The album also allowed for the members to somewhat flip the so-called roles people labeled them (Lennon was the rocker, McCartney was the sappy balladeer). Paul showed he could rock just as much, if not more, than Lennon — especially with a beast of a song like “Helter Skelter,” while Lennon penned some of his most beautiful ballads on the album with tracks like “Julia.” George, frustrated with the band, brought Eric Clapton on board to go balls-out nuts on guitar with “While My Guitar Gently Weeps.” Though I am still partial to the demo/acoustic version that appeared on the “Anthology 3” collection. It is just a much more haunting, vulnerable take on the track.
The album also features the only Ringo song I actually enjoy. “Don’t Pass Me By” is such a strange, yet lovable track that doesn’t fall into the cutesy tropes that seemed to haunt Ringo’s songs with the group. Though I prefer the sped up, mono version better than the stereo cut. It remains pretty much the only Ringo track of the band’s entire catalog I don’t dislike with a fiery passion.
With all the positive aspects for “The White Album,” even I have to admit their are some real turds on it. While this album allowed Lennon and McCartney to branch out more creatively, it also allowed them to follow on some pretty rotten whims, of which Lennon takes the cake with one horrendously misguided track I mentioned above that haunted my uncle’s car stereo in the late 1970s.
McCartney penned what is hands down one of the worst songs I’ve ever endured with “Ob-La-Di, Ob-La-Da” (the mono mix takes out the hand claps, which makes it slightly more bearable). The irritating piano, the nonsensical lyrics, the all too cheery vocals on this track is the musical equivalent of overdosing on sugar. Lennon and Harrison famously despised the song.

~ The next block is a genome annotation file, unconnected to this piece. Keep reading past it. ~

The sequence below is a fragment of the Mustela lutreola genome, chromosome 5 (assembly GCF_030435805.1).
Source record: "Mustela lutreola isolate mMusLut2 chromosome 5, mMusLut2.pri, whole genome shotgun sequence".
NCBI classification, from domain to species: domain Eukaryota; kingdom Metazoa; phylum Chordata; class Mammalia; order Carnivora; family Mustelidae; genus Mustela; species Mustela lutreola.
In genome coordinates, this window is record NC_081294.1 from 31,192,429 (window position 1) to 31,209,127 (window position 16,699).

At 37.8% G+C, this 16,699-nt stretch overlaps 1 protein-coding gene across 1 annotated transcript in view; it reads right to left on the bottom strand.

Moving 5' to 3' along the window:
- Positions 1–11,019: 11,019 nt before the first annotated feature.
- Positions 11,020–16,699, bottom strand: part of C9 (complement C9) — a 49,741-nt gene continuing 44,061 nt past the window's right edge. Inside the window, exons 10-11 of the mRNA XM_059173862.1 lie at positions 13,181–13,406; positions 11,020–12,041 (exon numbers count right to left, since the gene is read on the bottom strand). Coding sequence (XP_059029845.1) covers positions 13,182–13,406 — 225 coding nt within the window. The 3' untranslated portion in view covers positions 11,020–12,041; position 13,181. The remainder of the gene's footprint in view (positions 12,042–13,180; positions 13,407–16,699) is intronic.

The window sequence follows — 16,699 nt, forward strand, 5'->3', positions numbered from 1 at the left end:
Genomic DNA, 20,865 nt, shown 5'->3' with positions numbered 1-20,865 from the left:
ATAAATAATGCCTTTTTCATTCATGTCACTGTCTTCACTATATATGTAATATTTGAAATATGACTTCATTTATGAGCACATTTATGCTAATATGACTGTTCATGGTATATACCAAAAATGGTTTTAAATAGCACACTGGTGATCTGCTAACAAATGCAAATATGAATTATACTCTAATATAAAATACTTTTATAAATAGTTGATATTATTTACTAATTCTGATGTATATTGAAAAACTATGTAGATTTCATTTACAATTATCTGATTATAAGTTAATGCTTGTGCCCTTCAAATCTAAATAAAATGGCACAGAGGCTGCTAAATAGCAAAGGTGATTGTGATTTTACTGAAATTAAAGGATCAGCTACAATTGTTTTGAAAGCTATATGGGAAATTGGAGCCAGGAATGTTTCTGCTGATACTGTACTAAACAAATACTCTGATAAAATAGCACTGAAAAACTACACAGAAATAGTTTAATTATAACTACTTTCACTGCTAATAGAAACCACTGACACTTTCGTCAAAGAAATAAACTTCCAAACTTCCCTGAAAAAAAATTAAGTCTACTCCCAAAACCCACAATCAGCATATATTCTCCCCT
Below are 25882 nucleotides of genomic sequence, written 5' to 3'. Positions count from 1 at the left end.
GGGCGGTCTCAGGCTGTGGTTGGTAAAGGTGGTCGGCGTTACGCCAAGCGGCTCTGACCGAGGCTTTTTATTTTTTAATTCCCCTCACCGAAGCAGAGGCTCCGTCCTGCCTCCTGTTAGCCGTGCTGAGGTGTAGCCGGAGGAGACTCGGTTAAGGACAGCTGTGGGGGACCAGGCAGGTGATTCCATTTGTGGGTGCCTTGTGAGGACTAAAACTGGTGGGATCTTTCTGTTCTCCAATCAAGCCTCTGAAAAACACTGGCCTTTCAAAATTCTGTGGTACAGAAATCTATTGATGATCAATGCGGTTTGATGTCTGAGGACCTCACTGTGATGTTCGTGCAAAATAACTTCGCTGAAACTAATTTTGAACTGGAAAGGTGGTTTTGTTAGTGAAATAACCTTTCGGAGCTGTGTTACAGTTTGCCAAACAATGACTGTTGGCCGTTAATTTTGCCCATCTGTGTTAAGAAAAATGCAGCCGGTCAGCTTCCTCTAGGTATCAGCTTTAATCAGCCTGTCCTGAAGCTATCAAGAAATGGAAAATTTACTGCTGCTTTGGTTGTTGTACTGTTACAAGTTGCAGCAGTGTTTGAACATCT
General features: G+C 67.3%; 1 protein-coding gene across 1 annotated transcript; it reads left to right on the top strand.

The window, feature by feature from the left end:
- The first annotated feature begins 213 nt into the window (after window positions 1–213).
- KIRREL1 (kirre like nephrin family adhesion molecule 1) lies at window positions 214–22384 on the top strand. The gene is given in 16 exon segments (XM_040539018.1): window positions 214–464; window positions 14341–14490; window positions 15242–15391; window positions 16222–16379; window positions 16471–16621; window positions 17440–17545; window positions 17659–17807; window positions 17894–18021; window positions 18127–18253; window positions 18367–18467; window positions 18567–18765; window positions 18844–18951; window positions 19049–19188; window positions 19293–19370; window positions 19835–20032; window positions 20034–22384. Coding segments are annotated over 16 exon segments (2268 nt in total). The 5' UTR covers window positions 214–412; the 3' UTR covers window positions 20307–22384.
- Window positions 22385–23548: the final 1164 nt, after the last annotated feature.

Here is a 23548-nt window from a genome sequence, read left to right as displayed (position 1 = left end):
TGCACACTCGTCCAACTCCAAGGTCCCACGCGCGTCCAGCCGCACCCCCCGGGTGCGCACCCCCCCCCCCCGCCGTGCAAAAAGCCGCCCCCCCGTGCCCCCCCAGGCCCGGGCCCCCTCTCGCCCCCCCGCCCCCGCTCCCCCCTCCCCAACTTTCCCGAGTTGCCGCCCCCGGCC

Despite the few duds, it remains perhaps the most impressive output (in my opinion) that the Beatles had done. It is the logical bridge between the Summer of Love vibe of “Sgt. Pepper’s” and the more adult and mature feel of “Abbey Road.”
What I enjoy most is how the album’s tracks zig and zag in style and tone. Rock numbers, bizarre psychedelic one-offs, acoustic ballads and novelty songs all seamlessly weave from one into the other, and the crazy part is it makes sense as a listener (minus the two tracks I do not enjoy). “The White Album” was a record that was a breath of fresh air after the crazed fog of psychedelia that dominated the band’s three previous albums. It still kept the weirdness of what came before, but also went back to rock and roll basics.
Songs like “Yer Blues” and “I’m So Tired” showed a more raw, angry John Lennon that listeners had not heard before. Those tracks are pretty clear indicators of where he was heading as an artist and would’ve fit pretty well on his first proper solo album (“Plastic Ono Band”).
It is also the one Beatles album I have yet to get burned out on. Perhaps that is because it is the group’s most eclectic output of music, maybe because it’s a double album and offers more tracks, but it is usually my go-to when I feel like listening to the band.
“The White Album” captured the Beatles going through growing pains as a band and as individuals. Those pains would continue through “Let It Be,” which if you ever see the movie, it is blatantly clear by the sheer amount animosity among the members toward one another that the band had become too small to fit these big talents. And those collective pains would ultimately come to an end with “Abbey Road,” an album which you can tell Lennon barely showed up to record.
And as a side note, I will state that I enjoy the mono mix of “The White Album” way more than the stereo mix. It feels a little tighter, and has slight changes here and there that make quite a difference. It is still only available in the mono box set, but if you ever get a chance, give it a listen. In fact, I prefer the mono mixes of all the Beatles albums over the stereo (“Let It Be” and “Abbey Road” were the only Beatles albums not mixed in mono).